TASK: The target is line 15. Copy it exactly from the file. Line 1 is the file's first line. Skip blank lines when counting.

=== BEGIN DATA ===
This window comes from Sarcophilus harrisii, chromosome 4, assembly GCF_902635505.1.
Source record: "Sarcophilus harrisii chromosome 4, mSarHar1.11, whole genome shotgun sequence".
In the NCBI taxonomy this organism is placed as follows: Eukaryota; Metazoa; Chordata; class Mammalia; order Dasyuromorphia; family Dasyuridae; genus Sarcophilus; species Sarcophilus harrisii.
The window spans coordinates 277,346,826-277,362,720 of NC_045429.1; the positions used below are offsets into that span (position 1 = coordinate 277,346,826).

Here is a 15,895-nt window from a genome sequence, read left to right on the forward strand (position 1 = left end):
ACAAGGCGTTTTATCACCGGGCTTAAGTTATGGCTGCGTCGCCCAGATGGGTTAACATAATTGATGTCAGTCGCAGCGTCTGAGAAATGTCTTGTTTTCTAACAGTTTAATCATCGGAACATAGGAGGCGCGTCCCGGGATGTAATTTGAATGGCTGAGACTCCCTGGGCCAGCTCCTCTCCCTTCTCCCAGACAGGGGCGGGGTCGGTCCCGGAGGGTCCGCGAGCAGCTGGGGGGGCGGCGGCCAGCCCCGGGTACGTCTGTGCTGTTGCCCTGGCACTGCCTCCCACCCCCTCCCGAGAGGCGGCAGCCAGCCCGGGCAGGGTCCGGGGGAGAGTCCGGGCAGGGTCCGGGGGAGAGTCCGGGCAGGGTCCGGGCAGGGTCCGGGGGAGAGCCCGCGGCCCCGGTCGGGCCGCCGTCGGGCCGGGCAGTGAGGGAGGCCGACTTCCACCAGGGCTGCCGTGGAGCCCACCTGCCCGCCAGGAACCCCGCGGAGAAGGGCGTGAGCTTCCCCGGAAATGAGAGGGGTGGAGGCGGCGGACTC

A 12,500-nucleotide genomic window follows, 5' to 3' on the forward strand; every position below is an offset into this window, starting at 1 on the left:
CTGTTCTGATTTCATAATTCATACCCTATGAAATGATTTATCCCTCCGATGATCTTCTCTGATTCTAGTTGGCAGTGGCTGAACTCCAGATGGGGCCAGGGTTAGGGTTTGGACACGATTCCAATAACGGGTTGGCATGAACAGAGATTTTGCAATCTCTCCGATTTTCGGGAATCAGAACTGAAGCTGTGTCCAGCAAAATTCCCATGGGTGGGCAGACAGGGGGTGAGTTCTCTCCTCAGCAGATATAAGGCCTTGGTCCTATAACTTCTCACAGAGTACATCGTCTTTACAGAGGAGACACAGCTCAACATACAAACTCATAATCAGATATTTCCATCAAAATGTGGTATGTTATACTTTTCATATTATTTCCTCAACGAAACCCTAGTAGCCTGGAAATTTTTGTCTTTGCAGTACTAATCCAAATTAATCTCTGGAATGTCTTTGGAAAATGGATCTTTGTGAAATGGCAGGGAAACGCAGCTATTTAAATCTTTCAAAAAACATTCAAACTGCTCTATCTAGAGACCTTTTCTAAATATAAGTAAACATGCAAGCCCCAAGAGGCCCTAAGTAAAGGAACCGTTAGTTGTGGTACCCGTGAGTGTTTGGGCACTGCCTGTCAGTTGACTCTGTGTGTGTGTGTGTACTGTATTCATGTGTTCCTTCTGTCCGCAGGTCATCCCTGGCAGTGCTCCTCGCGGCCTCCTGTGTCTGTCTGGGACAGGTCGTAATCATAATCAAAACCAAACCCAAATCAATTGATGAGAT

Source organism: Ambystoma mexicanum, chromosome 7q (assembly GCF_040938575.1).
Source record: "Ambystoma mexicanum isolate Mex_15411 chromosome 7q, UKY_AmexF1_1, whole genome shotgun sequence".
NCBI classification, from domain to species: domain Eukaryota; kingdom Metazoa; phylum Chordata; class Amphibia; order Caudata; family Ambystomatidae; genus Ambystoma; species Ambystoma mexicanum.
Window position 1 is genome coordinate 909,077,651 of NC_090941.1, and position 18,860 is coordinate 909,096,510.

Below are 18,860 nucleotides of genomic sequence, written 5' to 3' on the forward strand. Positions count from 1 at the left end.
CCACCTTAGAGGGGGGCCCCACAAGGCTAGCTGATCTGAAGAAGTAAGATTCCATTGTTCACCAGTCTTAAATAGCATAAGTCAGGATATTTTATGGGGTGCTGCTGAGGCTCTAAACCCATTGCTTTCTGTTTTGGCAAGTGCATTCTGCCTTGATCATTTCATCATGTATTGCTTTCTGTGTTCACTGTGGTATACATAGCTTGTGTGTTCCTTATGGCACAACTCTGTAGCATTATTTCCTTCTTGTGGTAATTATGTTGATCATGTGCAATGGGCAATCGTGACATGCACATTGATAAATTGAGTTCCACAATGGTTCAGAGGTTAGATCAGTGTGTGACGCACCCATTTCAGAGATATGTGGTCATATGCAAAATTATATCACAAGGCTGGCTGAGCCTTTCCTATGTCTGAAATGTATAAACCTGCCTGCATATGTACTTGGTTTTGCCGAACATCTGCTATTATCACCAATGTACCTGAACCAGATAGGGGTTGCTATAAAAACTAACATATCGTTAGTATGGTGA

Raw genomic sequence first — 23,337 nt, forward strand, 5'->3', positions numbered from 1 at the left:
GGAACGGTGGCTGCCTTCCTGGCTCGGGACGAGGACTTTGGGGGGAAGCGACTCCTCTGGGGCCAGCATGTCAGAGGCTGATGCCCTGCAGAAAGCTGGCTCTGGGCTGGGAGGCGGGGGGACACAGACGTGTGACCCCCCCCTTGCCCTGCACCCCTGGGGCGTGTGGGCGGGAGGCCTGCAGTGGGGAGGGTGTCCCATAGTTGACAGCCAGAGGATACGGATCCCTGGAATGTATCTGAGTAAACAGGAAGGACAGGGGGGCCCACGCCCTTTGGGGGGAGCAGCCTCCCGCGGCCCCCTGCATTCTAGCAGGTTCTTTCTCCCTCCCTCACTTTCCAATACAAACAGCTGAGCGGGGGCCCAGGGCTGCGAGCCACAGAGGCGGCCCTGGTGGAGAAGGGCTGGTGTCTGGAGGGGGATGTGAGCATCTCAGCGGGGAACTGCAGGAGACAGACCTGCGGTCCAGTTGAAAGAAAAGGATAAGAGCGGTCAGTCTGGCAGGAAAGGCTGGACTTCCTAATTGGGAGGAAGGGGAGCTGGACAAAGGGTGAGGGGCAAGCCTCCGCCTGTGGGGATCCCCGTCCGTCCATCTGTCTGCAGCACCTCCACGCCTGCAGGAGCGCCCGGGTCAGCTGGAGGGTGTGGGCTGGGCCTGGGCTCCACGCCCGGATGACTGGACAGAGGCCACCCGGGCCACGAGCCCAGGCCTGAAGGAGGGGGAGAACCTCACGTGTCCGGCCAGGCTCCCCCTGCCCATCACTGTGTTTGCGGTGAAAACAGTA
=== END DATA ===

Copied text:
Raw genomic sequence first — 23,337 nt, forward strand, 5'->3', positions numbered from 1 at the left: